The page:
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NMU students get back to basics

May 22, 2009
By MIRIAM MOELLER Journal Staff Writer

MARQUETTE - The empty field between Northern Michigan University's Jacobetti Center and Sugarloaf Avenue may get some color next summer.

A group of NMU students are currently trying to create a garden to grow organic foods and provide the campus and Marquette community with another option to choose from when they buy fresh vegetables.

"I think it (would) be great to get more college students to buy organic foods," said Shannon Upton, group organizer.

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The group is proposing to create a 10,000-square-foot garden on the west side of NMU's Jacobetti Center. The garden would serve as a way to teach others about organic gardening and soil maintenance, while providing farmers a place where they can receive education on new and experimental organic farming methods, Upton said.

"A lot of other campuses are doing it," she said, adding that Michigan State University is one college with an organic garden.

The students also hope that the garden could become a place where professors and area public school teachers could bring their students to teach them about growing food naturally and locally. Furthermore, they hope to be able to sustain the garden financially by selling the produce harvested.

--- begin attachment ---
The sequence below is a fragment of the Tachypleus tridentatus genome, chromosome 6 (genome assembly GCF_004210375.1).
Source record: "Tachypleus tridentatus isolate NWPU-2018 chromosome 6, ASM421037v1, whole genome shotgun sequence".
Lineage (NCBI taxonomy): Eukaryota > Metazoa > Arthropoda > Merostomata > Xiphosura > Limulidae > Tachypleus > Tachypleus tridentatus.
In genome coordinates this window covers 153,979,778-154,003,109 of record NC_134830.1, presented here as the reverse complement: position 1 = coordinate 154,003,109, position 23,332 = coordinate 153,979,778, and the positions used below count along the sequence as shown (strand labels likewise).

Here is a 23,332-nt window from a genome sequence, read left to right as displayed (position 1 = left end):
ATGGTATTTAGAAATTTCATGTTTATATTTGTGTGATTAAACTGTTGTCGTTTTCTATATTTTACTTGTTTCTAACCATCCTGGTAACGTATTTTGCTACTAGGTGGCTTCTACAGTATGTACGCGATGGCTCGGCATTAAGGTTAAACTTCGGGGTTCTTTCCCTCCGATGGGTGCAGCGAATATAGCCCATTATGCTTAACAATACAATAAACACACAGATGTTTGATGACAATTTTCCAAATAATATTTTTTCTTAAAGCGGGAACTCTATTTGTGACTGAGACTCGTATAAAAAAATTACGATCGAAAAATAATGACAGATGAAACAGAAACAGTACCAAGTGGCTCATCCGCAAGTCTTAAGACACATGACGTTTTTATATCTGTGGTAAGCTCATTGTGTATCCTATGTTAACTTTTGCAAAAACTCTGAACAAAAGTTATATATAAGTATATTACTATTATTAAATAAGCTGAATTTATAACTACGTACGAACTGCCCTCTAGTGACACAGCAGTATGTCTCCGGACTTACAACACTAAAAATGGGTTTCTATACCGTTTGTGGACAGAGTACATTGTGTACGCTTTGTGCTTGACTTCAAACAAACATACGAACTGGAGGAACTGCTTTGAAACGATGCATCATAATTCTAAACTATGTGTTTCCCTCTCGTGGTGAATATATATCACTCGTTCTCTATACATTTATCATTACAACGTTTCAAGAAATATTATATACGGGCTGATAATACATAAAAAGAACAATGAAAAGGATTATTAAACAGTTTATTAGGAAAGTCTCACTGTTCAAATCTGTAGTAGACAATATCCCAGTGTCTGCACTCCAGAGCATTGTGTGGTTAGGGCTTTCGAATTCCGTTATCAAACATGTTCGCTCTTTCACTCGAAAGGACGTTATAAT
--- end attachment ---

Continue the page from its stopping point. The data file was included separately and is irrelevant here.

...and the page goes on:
"As of right now, we'd be selling it at the local farmers markets or directly from the garden," Upton said, cautioning that the garden is not intended to create a competition for other local farmers.

After submitting a business proposal to NMU's master planning committee, the students hope that the garden is approved in time for them to break ground this summer.

"Hopefully the first growing season would be next summer," Upton said.

A branch of the student group Students for Sustainable Living, the organic garden group, is eager to spread the word about taking care of the health of the planet by investing in more sustainable ways of life.

"Society is moving away from conventional agriculture," said Erica Lensink, member of both groups. "(Organic gardening) is a growing field."

The students are working with area farmers, professors and local business consultants to get the project off the ground.

"We're trying to get more people involved," Upton said.

For more information, call Upton at 616-915-3254 or e-mail at



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